College of Education

Four College of Education Professors Collaborate to Publish a Book


 
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SUMMARY: Dr. Sarah Lupo, Dr. Emma Thacker, Dr. Joi Merritt, and Dr. Amanda Sawyer, all JMU professors in the College of Education, teamed with Dr. Christine Hardegree (Iona College), to write the book "Teaching Disciplinary Literacy in Grades K-6," which took them over a year to complete.


By Xixëllonjë Nebihu

For many people, the past year has been a unique one. Besides the pandemic, there have been other new experiences. Dr. Sarah Lupo (EERE), Dr. Emma Thacker (EERE), Dr. Joi Merritt (EERE), and Dr. Amanda Sawyer (MSME), all JMU professors in the College of Education, teamed with Dr. Christine Hardegree (Iona College), to write the book "Teaching Disciplinary Literacy in Grades K-6," which took them over a year to complete.

The book is divided into five sections, with authors from different fields contributing to each section. As Dr. Lupo explains, the book was conceived after struggling to find readings for her course on literacy throughout the curriculum. The collaboration emerged after Dr. Lupo asked her colleagues about demonstrating how literacy and subject areas overlap. Working with a vast author team is challenging but they managed it by creating a model content integration, establishing rules and deadlines, communicating, and providing feedback to one another.

The book's main goal is to make teaching more efficient. Dr. Lupo shares how this book has influenced her teaching. “It's a game-changer to have a textbook for this course. My students have said incredibly positive things about the book. I think it really made a big difference in my course; it also reduced the number of readings that my students did, which took the pressure off. And it just makes my course so much more cohesive when I'm teaching. It has had a huge impact on my teaching.”

The book has also had an impact on the lectures of the other professors. For instance, Dr. Merritt says, “It just opened up more ideas of things I could do with my students in preparation for what they are going to face later. Students can see the book in action; I do a lot of model teaching. Students hear the voices of their professors from here. This is the same thing they were talking about and showing in our classes.”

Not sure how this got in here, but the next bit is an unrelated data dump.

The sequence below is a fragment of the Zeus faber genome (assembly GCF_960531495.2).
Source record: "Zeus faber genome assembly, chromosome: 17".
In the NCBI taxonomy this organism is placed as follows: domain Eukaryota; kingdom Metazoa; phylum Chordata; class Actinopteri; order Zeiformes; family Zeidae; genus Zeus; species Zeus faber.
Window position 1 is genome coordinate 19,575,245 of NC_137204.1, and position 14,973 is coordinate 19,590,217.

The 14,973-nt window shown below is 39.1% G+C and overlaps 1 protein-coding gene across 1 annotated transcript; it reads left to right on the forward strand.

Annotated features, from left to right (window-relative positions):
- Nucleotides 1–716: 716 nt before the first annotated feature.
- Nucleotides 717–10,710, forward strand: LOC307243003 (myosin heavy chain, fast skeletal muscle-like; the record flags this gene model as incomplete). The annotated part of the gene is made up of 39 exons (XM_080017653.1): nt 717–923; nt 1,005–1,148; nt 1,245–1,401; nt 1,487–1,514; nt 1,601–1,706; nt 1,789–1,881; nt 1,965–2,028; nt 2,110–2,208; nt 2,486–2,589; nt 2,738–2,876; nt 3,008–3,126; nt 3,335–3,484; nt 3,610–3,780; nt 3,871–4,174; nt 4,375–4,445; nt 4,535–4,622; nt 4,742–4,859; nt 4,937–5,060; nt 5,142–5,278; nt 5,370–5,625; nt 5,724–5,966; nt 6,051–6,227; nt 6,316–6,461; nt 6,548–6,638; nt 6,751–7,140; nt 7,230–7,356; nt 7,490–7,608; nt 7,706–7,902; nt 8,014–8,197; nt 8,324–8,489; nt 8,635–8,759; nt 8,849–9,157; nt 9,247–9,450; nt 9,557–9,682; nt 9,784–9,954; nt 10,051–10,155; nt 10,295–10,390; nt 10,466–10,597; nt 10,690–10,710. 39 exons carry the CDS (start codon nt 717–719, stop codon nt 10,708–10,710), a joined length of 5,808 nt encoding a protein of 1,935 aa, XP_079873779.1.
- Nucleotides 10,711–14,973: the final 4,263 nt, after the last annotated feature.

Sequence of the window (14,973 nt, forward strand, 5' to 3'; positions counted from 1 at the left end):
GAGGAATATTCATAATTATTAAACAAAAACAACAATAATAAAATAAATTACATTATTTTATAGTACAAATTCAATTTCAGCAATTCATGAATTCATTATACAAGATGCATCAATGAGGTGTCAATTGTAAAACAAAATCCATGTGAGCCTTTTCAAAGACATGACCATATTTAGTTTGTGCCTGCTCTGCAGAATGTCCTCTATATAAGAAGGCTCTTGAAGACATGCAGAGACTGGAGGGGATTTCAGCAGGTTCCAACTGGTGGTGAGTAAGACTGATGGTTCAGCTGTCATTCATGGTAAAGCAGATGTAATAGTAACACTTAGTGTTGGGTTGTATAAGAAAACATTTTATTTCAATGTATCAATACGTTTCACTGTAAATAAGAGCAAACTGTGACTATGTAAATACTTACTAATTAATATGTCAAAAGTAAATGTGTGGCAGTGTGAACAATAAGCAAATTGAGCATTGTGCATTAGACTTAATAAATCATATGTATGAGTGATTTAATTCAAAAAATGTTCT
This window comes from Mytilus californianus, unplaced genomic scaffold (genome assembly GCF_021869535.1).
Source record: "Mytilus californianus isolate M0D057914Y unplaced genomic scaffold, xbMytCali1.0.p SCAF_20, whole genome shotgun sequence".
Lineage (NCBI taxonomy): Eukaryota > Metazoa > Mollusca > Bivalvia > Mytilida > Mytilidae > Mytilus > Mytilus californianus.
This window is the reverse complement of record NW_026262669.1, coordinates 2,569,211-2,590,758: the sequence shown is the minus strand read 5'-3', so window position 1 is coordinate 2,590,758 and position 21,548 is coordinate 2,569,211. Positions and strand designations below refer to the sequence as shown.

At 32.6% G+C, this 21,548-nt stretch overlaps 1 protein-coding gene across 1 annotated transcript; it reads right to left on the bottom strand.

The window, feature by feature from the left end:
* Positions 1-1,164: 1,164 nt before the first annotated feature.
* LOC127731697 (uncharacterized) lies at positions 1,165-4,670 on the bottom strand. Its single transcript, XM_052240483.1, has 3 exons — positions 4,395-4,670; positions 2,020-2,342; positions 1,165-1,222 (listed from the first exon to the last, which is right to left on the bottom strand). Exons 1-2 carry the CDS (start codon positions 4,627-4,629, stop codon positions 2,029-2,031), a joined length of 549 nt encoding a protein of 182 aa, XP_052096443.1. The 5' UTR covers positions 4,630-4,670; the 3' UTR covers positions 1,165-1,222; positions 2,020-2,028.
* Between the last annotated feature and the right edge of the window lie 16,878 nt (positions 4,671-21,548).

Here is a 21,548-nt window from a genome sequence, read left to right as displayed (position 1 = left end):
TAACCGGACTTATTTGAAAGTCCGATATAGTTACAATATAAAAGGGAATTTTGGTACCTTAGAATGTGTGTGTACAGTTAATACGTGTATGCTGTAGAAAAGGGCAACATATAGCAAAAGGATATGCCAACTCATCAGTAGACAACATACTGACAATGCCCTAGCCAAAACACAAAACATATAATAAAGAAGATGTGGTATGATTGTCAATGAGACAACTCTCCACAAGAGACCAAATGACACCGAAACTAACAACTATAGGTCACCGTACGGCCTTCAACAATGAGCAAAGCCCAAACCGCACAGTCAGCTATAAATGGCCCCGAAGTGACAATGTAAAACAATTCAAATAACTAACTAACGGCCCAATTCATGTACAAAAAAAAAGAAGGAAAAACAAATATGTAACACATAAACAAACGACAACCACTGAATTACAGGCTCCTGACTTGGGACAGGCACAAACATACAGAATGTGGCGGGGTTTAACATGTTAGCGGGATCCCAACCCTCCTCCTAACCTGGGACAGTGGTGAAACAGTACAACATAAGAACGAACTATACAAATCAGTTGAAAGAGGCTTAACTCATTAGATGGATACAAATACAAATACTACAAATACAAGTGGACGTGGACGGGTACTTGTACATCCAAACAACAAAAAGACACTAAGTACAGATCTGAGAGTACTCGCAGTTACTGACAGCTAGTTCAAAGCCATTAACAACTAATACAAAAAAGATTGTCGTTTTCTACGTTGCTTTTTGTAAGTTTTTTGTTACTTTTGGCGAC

disciplinary-literacy-book.pngDr. Thacker has benefited from the book as well, stating that it has helped her in her educational endeavors. “I teach the unit planning class that’s taught in conjunction with the interdisciplinary literacy class for our ELED students before student teaching. While they focus on their literacy unit in Dr. Lupo’s class, knowing the text they’re using for that class so well helps me understand better what they’re working on. I’m able to work to make connections between their content-specific unit (which is the focus of my class) and their literacy unit (which is the focus of Dr. Lupo’s class).”

This book is a valuable resource for students because it covers a wide range of subjects. The book itself ensures that when teaching literacy, the students are accurate in using the vocabulary. Dr. Amanda Sawyer, for example, integrates various components of writing, including oral language, communication, and common math misconceptions, while teaching mathematics.

When asked about the book’s impact, Dr. Sawyer reflects, “The main point is to make sure they understand what the real word meaning behind mathematics is because math is not magic. There is a valid reason why things work. And it's a manmade process.”

Dr. Christine Hardegree also speaks with us about her writing experience. “It really clarified my thinking about how to serve my students better. In getting fresh expertise, I learned so much, particularly from [Dr. Sawyer] about teaching math; in particular, the different kinds of pitfalls to avoid when approaching math literacy. So just getting the fresh perspectives from the content area experts helped me and particularly in my teaching, to serve my pre-service teachers better in this area.”

Each of them puts their scholarship and service-learning experience to scholarly use at JMU. As a result of this experience, they believe they have grown as scholars. Their perspectives on providing a variety of instructional approaches to the communities they serve have been shaped by the book.

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Published: Thursday, November 25, 2021

Last Updated: Wednesday, December 8, 2021

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